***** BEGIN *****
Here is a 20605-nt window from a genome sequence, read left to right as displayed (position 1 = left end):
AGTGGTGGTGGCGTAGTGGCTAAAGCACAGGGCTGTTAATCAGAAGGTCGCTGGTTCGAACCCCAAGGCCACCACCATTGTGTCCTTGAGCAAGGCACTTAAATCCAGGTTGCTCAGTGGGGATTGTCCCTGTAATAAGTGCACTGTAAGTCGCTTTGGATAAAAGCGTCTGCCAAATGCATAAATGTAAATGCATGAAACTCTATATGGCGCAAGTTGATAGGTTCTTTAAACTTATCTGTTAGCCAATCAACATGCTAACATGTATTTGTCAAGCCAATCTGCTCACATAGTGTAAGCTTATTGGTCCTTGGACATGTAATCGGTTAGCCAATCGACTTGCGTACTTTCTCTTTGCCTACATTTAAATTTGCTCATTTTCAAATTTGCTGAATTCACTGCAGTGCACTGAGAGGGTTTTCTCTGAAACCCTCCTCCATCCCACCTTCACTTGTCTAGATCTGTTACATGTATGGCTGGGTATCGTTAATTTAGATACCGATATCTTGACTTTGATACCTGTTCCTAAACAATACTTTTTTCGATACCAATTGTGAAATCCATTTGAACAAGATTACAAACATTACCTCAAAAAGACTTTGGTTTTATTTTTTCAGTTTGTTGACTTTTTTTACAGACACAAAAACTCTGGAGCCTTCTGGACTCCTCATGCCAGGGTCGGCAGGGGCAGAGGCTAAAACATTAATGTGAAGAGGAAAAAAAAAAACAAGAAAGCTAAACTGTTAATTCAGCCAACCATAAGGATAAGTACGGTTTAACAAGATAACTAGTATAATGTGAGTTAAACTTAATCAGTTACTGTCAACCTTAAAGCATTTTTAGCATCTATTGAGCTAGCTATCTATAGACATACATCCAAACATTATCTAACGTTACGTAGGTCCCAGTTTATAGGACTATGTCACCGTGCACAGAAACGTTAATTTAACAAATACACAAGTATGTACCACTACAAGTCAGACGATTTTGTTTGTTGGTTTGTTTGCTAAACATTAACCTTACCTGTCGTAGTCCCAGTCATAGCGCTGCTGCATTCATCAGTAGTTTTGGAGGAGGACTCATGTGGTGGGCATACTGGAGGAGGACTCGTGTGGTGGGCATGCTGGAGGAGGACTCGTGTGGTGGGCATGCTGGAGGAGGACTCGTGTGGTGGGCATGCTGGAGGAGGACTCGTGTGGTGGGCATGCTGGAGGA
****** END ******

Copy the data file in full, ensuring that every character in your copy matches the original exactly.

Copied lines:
Here is a 20605-nt window from a genome sequence, read left to right as displayed (position 1 = left end):
AGTGGTGGTGGCGTAGTGGCTAAAGCACAGGGCTGTTAATCAGAAGGTCGCTGGTTCGAACCCCAAGGCCACCACCATTGTGTCCTTGAGCAAGGCACTTAAATCCAGGTTGCTCAGTGGGGATTGTCCCTGTAATAAGTGCACTGTAAGTCGCTTTGGATAAAAGCGTCTGCCAAATGCATAAATGTAAATGCATGAAACTCTATATGGCGCAAGTTGATAGGTTCTTTAAACTTATCTGTTAGCCAATCAACATGCTAACATGTATTTGTCAAGCCAATCTGCTCACATAGTGTAAGCTTATTGGTCCTTGGACATGTAATCGGTTAGCCAATCGACTTGCGTACTTTCTCTTTGCCTACATTTAAATTTGCTCATTTTCAAATTTGCTGAATTCACTGCAGTGCACTGAGAGGGTTTTCTCTGAAACCCTCCTCCATCCCACCTTCACTTGTCTAGATCTGTTACATGTATGGCTGGGTATCGTTAATTTAGATACCGATATCTTGACTTTGATACCTGTTCCTAAACAATACTTTTTTCGATACCAATTGTGAAATCCATTTGAACAAGATTACAAACATTACCTCAAAAAGACTTTGGTTTTATTTTTTCAGTTTGTTGACTTTTTTTACAGACACAAAAACTCTGGAGCCTTCTGGACTCCTCATGCCAGGGTCGGCAGGGGCAGAGGCTAAAACATTAATGTGAAGAGGAAAAAAAAAAACAAGAAAGCTAAACTGTTAATTCAGCCAACCATAAGGATAAGTACGGTTTAACAAGATAACTAGTATAATGTGAGTTAAACTTAATCAGTTACTGTCAACCTTAAAGCATTTTTAGCATCTATTGAGCTAGCTATCTATAGACATACATCCAAACATTATCTAACGTTACGTAGGTCCCAGTTTATAGGACTATGTCACCGTGCACAGAAACGTTAATTTAACAAATACACAAGTATGTACCACTACAAGTCAGACGATTTTGTTTGTTGGTTTGTTTGCTAAACATTAACCTTACCTGTCGTAGTCCCAGTCATAGCGCTGCTGCATTCATCAGTAGTTTTGGAGGAGGACTCATGTGGTGGGCATACTGGAGGAGGACTCGTGTGGTGGGCATGCTGGAGGAGGACTCGTGTGGTGGGCATGCTGGAGGAGGACTCGTGTGGTGGGCATGCTGGAGGAGGACTCGTGTGGTGGGCATGCTGGAGGA